There is provided by the present invention two nickel-base superalloys which are chemically and mechanically compatible with advanced nickel-base superalloys and nickel-base eutectic superalloys and which possess excellent resistance to high temperature oxidation. The alloys of the invention are, therefore, particularly useful as a protective environmental coating for the external surfaces of hot stage aircraft gas turbine engine components, e.g., rotating blades and stationary vanes, made from advanced nickel-base superalloys and nickel-base eutectic superalloys.
Broadly, the yttrium-bearing superalloy of the invention consists essentially of about, by weight, 1 to 10% cobalt, 6 to 12% chromium, 5 to 8% aluminum, 1 to 10% tantalum, 1 to 10% tungsten, 0 to 3% rhenium, 0 to 2% molybdenum, 0.1 to 2% hafnium, 0.005 to 0.1% boron, 0.005 to 0.25% carbon, 0.01 to 1.0% yttrium the balance being nickel and incidental impurities.
Also, broadly, the yttrium-silicon bearing superalloy of the invention consists essentially of about, by weight, 1-10% cobalt, 6 to chromium, 5 to 8% aluminum, 1 to 10% tantalum, 1 to 10% tungsten, 0 to 3% rhenium, 0 to 2% molybdenum, 0.1 to % hafnium, 0.005 to 0.1% boron, 0.005 to 0.25% carbon, 0.01 to 10% yttrium, 0.5 to 2.5% silicon, the balance being nickel and incidental impurities.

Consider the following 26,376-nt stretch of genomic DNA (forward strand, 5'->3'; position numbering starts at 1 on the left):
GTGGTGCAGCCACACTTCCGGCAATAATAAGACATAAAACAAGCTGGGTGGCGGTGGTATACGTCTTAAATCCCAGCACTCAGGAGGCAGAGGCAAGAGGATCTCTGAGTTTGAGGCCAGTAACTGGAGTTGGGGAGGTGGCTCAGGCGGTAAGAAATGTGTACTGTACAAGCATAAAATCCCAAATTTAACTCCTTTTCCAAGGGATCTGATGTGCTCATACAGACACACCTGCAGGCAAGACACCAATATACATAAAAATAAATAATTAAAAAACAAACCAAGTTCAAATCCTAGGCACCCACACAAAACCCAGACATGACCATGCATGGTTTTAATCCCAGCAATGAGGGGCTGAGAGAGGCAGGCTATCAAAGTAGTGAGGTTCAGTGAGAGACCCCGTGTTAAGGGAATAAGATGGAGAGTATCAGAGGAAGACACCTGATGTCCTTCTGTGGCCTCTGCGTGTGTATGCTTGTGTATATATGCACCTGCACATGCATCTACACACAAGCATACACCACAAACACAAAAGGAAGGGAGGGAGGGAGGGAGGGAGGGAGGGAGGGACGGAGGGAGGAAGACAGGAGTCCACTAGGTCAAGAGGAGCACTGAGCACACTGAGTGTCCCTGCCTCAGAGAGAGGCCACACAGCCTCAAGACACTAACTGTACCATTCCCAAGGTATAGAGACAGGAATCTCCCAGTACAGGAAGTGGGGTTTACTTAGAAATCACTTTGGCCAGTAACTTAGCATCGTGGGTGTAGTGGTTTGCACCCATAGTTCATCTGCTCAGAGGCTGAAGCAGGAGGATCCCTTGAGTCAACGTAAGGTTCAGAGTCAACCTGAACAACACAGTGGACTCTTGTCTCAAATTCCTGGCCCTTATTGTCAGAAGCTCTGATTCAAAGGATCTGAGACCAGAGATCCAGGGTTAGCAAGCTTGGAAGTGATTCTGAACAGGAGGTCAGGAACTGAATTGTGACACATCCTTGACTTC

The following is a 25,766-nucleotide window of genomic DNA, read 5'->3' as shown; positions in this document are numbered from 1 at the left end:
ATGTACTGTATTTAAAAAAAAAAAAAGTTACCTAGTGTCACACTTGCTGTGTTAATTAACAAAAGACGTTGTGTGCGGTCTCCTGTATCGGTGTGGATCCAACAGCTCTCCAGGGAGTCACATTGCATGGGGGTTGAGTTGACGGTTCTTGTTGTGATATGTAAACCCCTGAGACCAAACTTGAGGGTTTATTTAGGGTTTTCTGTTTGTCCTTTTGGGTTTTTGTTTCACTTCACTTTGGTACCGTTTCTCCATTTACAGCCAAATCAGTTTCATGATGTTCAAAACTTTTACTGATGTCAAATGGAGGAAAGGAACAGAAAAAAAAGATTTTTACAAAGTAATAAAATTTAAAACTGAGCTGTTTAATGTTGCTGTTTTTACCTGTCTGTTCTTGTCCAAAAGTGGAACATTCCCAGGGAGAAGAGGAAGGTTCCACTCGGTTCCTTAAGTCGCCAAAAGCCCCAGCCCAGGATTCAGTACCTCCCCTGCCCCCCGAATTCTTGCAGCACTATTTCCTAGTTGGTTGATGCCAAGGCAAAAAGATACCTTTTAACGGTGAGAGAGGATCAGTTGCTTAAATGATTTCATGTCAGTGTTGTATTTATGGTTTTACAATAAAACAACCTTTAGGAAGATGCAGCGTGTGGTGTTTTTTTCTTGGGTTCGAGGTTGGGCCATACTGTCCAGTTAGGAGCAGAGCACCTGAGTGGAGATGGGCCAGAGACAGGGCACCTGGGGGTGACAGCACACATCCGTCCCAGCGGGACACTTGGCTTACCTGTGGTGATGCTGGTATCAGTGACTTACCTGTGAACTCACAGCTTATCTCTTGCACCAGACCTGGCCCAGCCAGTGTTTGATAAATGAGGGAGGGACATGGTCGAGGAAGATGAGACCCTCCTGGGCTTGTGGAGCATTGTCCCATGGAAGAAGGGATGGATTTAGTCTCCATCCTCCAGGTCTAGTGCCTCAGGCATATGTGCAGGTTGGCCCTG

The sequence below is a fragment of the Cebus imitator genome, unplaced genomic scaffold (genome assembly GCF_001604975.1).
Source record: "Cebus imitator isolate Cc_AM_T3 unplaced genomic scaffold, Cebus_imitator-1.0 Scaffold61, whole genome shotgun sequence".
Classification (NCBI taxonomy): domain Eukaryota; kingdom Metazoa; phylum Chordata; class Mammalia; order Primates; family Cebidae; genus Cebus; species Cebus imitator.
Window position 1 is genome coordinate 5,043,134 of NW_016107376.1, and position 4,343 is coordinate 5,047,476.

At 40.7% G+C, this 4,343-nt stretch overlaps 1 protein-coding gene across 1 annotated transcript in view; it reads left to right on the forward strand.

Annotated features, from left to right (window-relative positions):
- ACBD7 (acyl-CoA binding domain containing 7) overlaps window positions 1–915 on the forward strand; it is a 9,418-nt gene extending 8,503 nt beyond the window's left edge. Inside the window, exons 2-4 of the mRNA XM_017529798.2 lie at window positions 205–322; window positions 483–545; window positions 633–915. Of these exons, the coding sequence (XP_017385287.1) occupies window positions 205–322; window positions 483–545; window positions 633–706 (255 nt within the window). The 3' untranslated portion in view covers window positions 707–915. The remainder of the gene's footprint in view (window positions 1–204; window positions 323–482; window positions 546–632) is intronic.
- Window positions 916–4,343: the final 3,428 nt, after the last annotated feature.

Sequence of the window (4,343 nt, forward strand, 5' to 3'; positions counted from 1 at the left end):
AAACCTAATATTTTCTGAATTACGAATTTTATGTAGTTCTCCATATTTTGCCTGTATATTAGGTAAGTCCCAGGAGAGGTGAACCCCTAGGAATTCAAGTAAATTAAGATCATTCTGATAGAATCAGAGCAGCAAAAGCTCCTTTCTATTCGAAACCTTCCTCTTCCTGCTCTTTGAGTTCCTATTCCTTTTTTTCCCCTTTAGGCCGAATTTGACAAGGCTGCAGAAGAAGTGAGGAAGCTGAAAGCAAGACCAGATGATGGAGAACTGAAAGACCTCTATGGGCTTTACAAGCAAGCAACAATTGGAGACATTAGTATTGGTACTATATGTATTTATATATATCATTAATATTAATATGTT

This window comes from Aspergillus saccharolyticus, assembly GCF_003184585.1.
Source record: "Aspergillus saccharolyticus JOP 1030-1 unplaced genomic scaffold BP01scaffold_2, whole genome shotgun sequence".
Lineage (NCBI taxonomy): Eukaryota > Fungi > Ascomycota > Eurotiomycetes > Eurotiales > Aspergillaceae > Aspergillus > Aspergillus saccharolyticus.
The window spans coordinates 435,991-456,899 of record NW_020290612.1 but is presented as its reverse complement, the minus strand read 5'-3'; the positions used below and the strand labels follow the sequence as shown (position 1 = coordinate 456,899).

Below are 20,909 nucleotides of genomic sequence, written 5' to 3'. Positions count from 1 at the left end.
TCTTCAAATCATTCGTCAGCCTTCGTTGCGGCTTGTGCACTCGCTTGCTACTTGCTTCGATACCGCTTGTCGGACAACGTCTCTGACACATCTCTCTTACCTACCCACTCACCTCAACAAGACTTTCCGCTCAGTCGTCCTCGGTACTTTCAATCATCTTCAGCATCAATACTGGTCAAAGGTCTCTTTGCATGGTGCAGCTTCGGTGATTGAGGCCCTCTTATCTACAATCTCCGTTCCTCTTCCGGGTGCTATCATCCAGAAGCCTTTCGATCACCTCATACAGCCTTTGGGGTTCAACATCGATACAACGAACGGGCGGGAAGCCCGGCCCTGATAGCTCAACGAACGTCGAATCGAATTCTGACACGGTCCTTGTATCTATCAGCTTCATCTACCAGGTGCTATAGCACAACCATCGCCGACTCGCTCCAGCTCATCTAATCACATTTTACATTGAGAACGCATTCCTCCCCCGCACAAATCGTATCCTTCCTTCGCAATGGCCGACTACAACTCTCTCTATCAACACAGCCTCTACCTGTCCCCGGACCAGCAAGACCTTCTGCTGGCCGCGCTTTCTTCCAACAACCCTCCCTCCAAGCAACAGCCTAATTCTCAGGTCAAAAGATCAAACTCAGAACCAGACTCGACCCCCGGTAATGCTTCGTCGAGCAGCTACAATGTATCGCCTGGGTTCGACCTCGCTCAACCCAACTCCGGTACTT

While it is contemplated that the above-described novel superalloys will be applied most frequently as protective environmental coatings to provide at least a portion of the outer surface of gas turbine engine components and articles, it has also been found that the novel alloys of this invention are useful as thicker, built-up deposits applied to selected regions of substrates, such as aircraft gas turbine engine components, for repair purposes, or as the tip portion of rotating blades. Such applications then, contemplate composite articles of manufacture having as a substrate an article, such as a gas turbine engine airfoil, made of a nickel-base superalloy or nickel-base eutectic superalloy and one or more thick, built-up regions contiguous with, i.e., joined to and forming an integral part of, the substrate wherein the one or more regions comprise at least a portion of the outer surface of the composite article and are of one of the above-described novel superalloy compositions.
FIG. 1 is a photomicrograph at 300X of a NiCoCrAlY type coating as-deposited on an N-type nickel-base single crystal superalloy substrate;
FIG. 2 is a photomicrograph at 300X of a NiCoCrAIY type coating on an N-type substrate following exposure of 375 hours at 2075° F. in an oxidation test;
FIG. 3 is a photomicrograph at 30UX of the 6MY alloy of the invention as-deposited as a coating on an N-type substrate by the LPPD process;
FIG. 4 is a photomicrograph at 300X of the 6MY alloy of the invention on an N-type substrate after exposure of 511 hours at 2075° F. in an oxidation test;
FIG. 5 is a photomicrograph at 300X of the 6MYSi alloy of the invention as-deposited as a coating on an N-type substrate by the LPPD process; and